Prickett: Unintended Consequences (Hemp Edition)

Ed. Note: Greg Prickett is former police officer and supervisor who went to law school, hung out a shingle, and now practices criminal defense and family law in Fort Worth, Texas. While he was a police officer, he was a police firearms instructor, and routinely taught armed tactics to other officers.

In Texas, the state legislature meets every two years for 140 days. It would probably be better if it met every 140 years for two days, but that’s beside the point. At the end of 2018, Congress passed a law to allow the growth and production of hemp.[i] Well, it just so happened that the Lege in Texas was going to start its semi-annual regular session within three weeks of the new federal law, and they wanted to jump on the legalized hemp bandwagon. Of course, one of the problems with new laws and bandwagons is that, if the Lege is not careful, there are ofttimes unintended consequences.

That’s what happened in Texas. Legislators promptly introduced House Bill 1325, which adopted the federal framework for distinguishing hemp, with under 0.3% tetrahydrocannabinal (THC), from the evil devil weed marijuana,[ii] with over 0.3% THC. This would allow Texas farmers to grow hemp for industrial purposes, such as making rope, fabrics, paper, etc. and not be prosecuted for growing marijuana. It seemed like a good idea, was debated and passed by both houses of the Lege. It was then presented to the governor, Greg Abbott, who signed the bill into law.

And this is where the unintended consequences came into play. Under the previous law, all prosecutors had to do was prove that a person possessed marijuana, and the labs in the state did that by showing that the plant material possessed by the defendant contained any amount of THC. Now they have to show that the plant material contained more than 0.3% THC.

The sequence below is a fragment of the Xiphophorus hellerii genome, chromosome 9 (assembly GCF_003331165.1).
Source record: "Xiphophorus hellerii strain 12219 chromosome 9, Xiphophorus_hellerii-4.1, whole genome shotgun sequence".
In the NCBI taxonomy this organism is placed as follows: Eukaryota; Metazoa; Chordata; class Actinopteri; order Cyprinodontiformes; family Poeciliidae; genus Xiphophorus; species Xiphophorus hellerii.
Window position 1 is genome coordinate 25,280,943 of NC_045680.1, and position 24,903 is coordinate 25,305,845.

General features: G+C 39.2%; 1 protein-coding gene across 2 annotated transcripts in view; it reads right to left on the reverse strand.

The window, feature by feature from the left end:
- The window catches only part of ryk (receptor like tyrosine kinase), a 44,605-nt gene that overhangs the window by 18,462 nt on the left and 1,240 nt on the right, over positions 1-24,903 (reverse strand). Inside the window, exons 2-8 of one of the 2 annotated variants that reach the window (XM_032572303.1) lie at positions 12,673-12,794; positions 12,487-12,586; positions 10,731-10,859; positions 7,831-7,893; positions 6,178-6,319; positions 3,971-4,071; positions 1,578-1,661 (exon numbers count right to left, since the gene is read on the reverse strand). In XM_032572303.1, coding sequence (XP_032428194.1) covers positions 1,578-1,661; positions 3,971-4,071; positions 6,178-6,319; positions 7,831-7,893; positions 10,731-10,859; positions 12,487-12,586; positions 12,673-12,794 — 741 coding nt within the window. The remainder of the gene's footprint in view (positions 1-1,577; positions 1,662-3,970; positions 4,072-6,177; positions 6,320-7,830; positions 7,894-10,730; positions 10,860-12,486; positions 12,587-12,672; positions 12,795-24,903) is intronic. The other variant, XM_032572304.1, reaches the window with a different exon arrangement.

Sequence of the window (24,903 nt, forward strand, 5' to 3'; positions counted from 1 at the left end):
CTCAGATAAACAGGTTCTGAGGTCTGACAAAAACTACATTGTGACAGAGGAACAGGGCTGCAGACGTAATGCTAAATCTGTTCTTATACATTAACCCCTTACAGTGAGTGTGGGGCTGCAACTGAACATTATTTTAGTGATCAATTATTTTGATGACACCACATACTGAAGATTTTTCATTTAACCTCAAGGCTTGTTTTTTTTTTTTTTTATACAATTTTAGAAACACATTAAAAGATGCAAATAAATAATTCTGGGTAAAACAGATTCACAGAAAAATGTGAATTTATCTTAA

Simple, right?

Not exactly. The lab tests used in Texas only look for the presence of THC in any amount, but they cannot determine the concentration of THC by percentage. To test for concentration of THC, the labs need expensive new equipment and about 12-18 months to get it in place and train their staff. Of course, prosecutors and law enforcement can send the suspected dope off to a private lab, which can test for the concentration at a cost of $200-750. That works out to about $35 million annually in additional costs. Counties are not willing or, in some cases, able to cover the increased costs.

So, prosecutors all over the state are dismissing marijuana cases right and left. Even old cases.[iii] In Travis County, prosecutors dropped 32 felony and 61 misdemeanor marijuana charges. Tarrant County dropped over 200 charges. Even the prosecutor’s association, the Texas District & County Attorneys Association (TDCAA) has sounded off on the new law and its problems. The TDCAA does point out that it is now a Class C misdemeanor (up to a $1000 fine only) to improperly transport hemp, which would cover it in a vehicle, but it is only an administrative penalty for possessing hemp, and the Texas Department of Agriculture hasn’t yet established those rules.